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Earle, Harriet E. H. "A new face for an old fight. Reimagining Vietnam in Vietnamese-American graphic memoirs." In: Studies in Comics 9.1 (2018), S. 87–105. 
Added by: joachim (2022-06-07 11:21)   
Resource type: Journal Article
Languages: English
Peer reviewed
DOI: 10.1386/stic.9.1.87_1
BibTeX citation key: Earle2018a
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Categories: General
Keywords: "The ’Nam", "The Best We Could Do", "Vietnamerica", Bui. Thi, Murray. Doug, Tran. GB, USA, Vietnam, War
Creators: Earle
Collection: Studies in Comics
Views: 11/11
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Abstract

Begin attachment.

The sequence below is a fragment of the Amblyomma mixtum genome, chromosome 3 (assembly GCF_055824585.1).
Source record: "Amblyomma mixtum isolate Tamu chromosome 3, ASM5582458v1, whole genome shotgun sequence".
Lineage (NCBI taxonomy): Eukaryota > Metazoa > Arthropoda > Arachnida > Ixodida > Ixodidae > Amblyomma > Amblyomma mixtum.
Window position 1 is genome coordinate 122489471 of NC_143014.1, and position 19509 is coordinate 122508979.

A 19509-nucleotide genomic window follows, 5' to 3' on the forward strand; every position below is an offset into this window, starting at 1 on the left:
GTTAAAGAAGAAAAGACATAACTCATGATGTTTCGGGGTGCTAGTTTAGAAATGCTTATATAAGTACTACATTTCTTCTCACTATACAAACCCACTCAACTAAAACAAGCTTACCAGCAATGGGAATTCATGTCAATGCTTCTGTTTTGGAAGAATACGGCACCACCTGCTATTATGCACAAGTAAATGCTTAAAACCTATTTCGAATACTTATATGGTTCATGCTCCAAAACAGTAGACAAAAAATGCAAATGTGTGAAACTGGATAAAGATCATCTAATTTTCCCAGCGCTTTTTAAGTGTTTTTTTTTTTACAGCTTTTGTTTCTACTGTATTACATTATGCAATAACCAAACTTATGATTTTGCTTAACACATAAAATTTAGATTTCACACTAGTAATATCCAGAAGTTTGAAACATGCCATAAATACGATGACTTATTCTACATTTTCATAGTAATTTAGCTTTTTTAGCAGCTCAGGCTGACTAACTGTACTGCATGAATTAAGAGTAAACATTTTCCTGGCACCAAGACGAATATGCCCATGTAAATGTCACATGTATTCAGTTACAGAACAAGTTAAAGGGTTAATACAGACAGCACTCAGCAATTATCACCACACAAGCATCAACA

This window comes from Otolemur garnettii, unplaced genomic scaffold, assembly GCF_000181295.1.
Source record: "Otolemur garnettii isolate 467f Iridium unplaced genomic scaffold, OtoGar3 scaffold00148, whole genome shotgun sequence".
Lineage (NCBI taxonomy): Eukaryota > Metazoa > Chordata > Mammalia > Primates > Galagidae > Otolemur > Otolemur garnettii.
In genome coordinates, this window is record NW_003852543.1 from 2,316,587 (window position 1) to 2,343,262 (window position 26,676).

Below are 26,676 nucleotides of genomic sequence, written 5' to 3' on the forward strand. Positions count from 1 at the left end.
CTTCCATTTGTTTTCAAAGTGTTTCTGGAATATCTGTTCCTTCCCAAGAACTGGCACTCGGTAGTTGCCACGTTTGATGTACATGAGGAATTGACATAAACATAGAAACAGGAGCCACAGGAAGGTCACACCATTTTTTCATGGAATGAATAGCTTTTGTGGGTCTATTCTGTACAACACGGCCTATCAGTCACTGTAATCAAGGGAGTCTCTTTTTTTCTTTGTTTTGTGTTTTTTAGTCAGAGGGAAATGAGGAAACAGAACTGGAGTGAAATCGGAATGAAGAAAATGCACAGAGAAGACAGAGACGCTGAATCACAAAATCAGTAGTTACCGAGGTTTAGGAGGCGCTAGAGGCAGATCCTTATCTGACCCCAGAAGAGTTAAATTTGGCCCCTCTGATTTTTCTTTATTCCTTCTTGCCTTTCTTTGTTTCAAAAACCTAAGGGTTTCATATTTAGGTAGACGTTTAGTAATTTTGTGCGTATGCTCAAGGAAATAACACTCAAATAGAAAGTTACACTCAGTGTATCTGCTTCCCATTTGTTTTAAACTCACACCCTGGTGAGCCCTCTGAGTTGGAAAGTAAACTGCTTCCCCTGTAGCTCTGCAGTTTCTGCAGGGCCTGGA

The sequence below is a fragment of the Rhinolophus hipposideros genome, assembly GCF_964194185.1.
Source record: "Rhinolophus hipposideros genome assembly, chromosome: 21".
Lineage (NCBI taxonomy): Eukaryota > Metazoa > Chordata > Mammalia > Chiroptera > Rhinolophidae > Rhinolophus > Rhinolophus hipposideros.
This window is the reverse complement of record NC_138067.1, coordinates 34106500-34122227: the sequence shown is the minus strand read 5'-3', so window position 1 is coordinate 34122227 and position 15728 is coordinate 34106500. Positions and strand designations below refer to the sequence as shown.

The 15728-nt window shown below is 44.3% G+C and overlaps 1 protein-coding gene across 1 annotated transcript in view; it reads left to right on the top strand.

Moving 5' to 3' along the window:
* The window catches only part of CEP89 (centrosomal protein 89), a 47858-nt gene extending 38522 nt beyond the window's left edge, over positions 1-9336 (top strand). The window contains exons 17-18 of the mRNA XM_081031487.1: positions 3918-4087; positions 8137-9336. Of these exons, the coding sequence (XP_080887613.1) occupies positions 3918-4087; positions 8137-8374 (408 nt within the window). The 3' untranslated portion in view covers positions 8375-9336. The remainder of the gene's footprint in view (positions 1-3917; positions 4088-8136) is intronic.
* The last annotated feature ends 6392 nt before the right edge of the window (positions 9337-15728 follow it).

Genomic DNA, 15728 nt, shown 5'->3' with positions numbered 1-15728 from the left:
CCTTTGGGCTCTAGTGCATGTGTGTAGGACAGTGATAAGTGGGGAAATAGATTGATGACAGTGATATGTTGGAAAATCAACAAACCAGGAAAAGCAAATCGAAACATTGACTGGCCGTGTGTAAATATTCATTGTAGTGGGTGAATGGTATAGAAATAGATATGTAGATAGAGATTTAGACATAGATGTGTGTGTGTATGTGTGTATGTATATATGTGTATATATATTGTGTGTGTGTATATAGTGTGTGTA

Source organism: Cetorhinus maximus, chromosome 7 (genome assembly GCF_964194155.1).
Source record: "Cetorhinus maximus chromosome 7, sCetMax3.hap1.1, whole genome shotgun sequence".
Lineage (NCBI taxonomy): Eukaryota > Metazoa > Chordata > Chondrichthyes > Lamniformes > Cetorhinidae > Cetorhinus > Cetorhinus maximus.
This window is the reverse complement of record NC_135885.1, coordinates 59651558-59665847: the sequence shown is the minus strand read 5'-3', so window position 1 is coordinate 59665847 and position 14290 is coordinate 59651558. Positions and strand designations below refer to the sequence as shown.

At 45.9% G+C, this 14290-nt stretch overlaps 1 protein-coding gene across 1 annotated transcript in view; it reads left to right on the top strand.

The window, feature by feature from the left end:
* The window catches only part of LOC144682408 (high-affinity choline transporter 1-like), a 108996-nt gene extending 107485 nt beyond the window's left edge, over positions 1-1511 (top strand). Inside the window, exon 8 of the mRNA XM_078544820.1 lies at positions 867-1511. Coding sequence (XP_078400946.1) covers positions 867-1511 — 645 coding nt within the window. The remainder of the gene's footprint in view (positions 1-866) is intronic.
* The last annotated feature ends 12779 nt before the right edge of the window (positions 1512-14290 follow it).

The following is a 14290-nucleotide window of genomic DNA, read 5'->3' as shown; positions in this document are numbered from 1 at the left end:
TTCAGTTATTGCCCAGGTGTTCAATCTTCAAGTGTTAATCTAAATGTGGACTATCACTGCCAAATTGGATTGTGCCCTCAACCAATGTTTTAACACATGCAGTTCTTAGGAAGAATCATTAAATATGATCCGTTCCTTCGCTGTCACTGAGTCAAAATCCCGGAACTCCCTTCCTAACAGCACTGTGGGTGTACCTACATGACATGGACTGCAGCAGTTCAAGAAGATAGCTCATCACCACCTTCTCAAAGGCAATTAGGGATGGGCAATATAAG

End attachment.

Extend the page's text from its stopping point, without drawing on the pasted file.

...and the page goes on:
The Vietnam War is arguably one of the most complex and significant conflicts in American history; the place it occupies in the American national story is particularly curious because it is one of the few wars that America did not win. It is also a benchmark of note because it allowed the comics form (which had been in decline since the advent of extreme censorship in the 1940s and 1950s) to be reborn; superheroes took hold of the comics mainstream again, prompted by their popularity with US troops in Asia. Since the 1970s rebirth of the mainstream, representations of Vietnam have branched off in two distinct directions: either bold, nationalistic stories of brave Americans ‘saving’ the Vietnamese or individualist stories, many of which are memoirs or follow a similar confessional structure. Contemporary renderings of Vietnam are more likely to subscribe to the second representational theme, and recent publications are now starting to tell the stories of those who were displaced and who experienced a very different war to the typical mainstream military narrative. This article will consider the trajectory of representations of the Vietnam War in American comics, concentrating specifically on the shift from gung-ho violence and patriotism to memoir. I will especially emphasise the turn from American military protagonists to Vietnamese civilians and their families. I will discuss two texts: Vietnamerica by GB Tran published in 2010 and Thi Bui’s The Best We Could Do published in 2017. In my analysis of these comics, I will show how the form has embraced the memoir as a central genre and, furthermore, how comics is able to tell these stories in new, dynamic ways. I will show that Tran and Bui are part of a new age of comics storytelling, that can deftly bring together nuanced personal narratives and memories of internationally impactful conflict to create a text that is at once educational, entertaining and affective. In this article, I hope to make a bold intervention into the current conversation on comics as both history and memoir, using texts that (at present) have received little academic interest.
  
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